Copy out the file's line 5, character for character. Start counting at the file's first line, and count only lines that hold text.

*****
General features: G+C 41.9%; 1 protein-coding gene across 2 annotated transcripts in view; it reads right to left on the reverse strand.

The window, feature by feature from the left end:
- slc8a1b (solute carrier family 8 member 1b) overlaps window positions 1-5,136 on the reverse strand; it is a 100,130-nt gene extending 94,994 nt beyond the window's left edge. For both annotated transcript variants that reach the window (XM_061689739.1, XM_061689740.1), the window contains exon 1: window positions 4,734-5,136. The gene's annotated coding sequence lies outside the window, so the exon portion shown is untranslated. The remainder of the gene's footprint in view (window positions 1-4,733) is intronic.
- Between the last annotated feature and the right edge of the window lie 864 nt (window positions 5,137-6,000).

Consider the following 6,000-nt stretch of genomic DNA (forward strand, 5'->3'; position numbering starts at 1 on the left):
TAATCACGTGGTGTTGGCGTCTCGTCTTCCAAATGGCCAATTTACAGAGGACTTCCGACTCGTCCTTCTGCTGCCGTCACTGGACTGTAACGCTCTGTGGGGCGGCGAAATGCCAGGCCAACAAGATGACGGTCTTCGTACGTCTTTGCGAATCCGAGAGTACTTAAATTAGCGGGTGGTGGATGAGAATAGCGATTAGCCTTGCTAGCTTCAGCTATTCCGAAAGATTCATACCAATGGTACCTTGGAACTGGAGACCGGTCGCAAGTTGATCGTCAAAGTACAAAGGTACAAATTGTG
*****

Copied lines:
Consider the following 6,000-nt stretch of genomic DNA (forward strand, 5'->3'; position numbering starts at 1 on the left):